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Degree, Minors and Certificates Offered

General Information


Undergraduate Programs

Colleges of Arts and Sciences Program Requirements

Professional Programs



College of Social Sciences
Gartley 110
2430 Campus Road
Honolulu, HI 96822
Tel: (808) 956-8414
Fax: (808) 956-4700
E-mail: psych@hawaii.edu
Web: www.hawaii.edu/psychology/


*Graduate Faculty

*S. N. Haynes, PhD (Chair)—clinical, medical, psychopathology, assessment
*D. B. Altschul, PhD—culture and delivery, outcome effectiveness
*D. D. Blaine, PhD—quantitative methods, individual differences, computer applications
*R. J. Blanchard, PhD—behavioral neuroscience, aggression, emotion, fear and anxiety
*B. F. Chorpita, PhD—clinical childhood anxiety disorders
*E. P. Chronicle, PhD—cognitive, human problem solving, pathophysiology of migraine, transcranial magnetic stimulation
K. H. J. Claypoole, PhD—adult mental illness
*P. A. Couvillon, PhD—behavioral neuroscience, animal learning
*R. A. Dubanoski, PhD—developmental, environmental toxins/sensitivities (on leave—Dean of College of Social Sciences)
*E. H. Hatfield, PhD—social, emotions, social-psychophysiology
*K. Hayashi, PhD—quantitative psychology and psychometrics
*E. M. Heiby, PhD—clinical depression, compliance assessment, integrated behavioral theory
*L. M. Herman, PhD—animal behavior/cognition; whales, dolphins
*L. A. James, PhD—social-personality, library skills, psycholinguistics
*V. A. Kameoka, PhD—culture and mental health, quantitative methods and measurements, research
*D. L. Lieberman, PhD—social psychology, evolutionary psychology, information-processing mechanisms, close genetic relatives, developmental
*A. E. Maynard, PhD—developmental, siblings and socialization
*K. A. Minke, PhD —human learning, paradigmatic behaviorism, statistics and methodology
*C. W. Mueller, PhD—child clinical, social, HIV, and health
*C. R. O’Donnell, PhD—community, crime, social ecology
*J. E. Schiffman, PhD—child clinical, correlates of schizophrenia spectrum disorder
*S. I. Shapiro, PhD—psychology of knowledge and wisdom, Asian psychology, transpersonal psychology
*C. H. Sophian, PhD—developmental, cognitive development in children
*J. J. Steffen, PhD—psychosocial disorders, severe behavioral disorders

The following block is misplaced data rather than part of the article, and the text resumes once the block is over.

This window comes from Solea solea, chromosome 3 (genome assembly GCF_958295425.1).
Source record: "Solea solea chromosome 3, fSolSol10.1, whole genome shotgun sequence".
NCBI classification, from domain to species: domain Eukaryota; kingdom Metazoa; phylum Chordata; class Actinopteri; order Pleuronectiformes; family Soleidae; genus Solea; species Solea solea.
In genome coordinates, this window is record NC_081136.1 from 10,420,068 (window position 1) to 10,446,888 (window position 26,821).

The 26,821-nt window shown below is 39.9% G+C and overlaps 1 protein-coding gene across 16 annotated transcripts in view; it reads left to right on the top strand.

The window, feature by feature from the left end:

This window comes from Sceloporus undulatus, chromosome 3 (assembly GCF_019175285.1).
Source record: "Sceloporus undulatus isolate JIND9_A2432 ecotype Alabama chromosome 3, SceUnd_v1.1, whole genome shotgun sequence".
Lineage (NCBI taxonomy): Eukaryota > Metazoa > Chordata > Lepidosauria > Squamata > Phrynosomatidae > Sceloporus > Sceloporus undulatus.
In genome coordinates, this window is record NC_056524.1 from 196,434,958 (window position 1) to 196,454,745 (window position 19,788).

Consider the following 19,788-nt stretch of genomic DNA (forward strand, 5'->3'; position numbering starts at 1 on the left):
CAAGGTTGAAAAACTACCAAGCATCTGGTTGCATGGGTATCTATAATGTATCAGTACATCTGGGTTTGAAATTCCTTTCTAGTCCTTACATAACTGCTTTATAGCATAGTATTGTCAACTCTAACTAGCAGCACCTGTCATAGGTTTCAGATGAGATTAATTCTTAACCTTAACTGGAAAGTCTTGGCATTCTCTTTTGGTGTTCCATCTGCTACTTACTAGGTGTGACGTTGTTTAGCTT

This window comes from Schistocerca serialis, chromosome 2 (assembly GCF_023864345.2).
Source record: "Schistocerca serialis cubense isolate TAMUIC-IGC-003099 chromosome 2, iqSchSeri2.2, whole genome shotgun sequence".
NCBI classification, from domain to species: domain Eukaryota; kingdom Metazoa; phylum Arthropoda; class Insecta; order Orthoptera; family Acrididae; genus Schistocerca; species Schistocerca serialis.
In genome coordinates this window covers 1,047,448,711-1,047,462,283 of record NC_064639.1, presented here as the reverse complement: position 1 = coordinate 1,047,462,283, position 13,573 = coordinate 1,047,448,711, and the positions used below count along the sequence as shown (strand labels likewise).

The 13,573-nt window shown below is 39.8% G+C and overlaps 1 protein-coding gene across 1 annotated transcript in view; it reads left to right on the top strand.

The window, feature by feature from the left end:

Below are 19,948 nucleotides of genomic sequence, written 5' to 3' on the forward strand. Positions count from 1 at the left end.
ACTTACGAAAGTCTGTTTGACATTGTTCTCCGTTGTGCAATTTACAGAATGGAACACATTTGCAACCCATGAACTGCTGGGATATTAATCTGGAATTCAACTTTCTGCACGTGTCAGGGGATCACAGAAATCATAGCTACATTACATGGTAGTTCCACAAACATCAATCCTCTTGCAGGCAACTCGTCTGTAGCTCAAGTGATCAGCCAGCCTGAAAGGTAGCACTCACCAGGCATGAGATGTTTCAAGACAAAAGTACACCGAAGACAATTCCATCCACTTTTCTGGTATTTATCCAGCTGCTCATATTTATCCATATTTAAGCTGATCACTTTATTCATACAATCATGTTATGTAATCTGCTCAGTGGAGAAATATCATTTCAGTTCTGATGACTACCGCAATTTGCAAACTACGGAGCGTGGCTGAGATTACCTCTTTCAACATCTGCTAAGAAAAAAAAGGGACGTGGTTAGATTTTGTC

*L. K. Takahashi, PhD—behavioral neuroscience
*K. M. Vitousek, PhD—clinical, cognitive behavioral approaches, eating disorders, caloric restriction for longevity
*Y. Xu, PhD—children’s social development and culture

Cooperating Graduate Faculty

D. Bhawuk, PhD—culture and community
R. W. Brislin, PhD—social-personality
B. D. DeBaryshe, PhD—social development, parent-child relations, stress and resilience
P. W. Dowrick, PhD—video research
C. C. Gotay, PhD—gerontology, cancer research
E. S. Hishinuma—health, cross-cultural
M. L. Martini, PhD—developmental
J. R. Mobley, PhD—animal cognition
P. E. Nachtigall, PhD—marine mammal behavior
A. M. Peters, PhD—psycholinguistics
K. A. Tokuno, PhD—developmental, teaching, learning, and cognition

Affiliate Graduate Faculty

J. S. Annon, PhD—clinical
H. S. Bracha, MD—stress, neuropsychiatry
E. Kubany, PhD—clinical
A. Pack, PhD—marine mammal behavior
W. T. Tsushima, PhD—neuropsychology

Degrees and Certificate Offered: BA in psychology, MA in psychology, PhD in psychology, Certificate in Clinical Psychology (Respecialization)

The Academic Program

Psychology (PSY) can be defined as the science of mind and behavior. Some psychology majors are preparing to enter graduate school, where they will be trained to become professional psychologists and scholars. Others use psychology as a pre-professional major for other fields, such as law or medicine. The majority of psychology majors, however, are using psychology as a general interdisciplinary arts major. Psychology is qualified as a discipline for this purpose. An understanding of the spectrum of psychological knowledge, methods, and concepts facilitates and enhances productivity in virtually every area of human endeavor. This understanding also promotes interpersonal skills and sensitivities, as well as critical thinking skills. Collectively, these understandings foster a respect for others, which is a core element of the curriculum of the psychology department.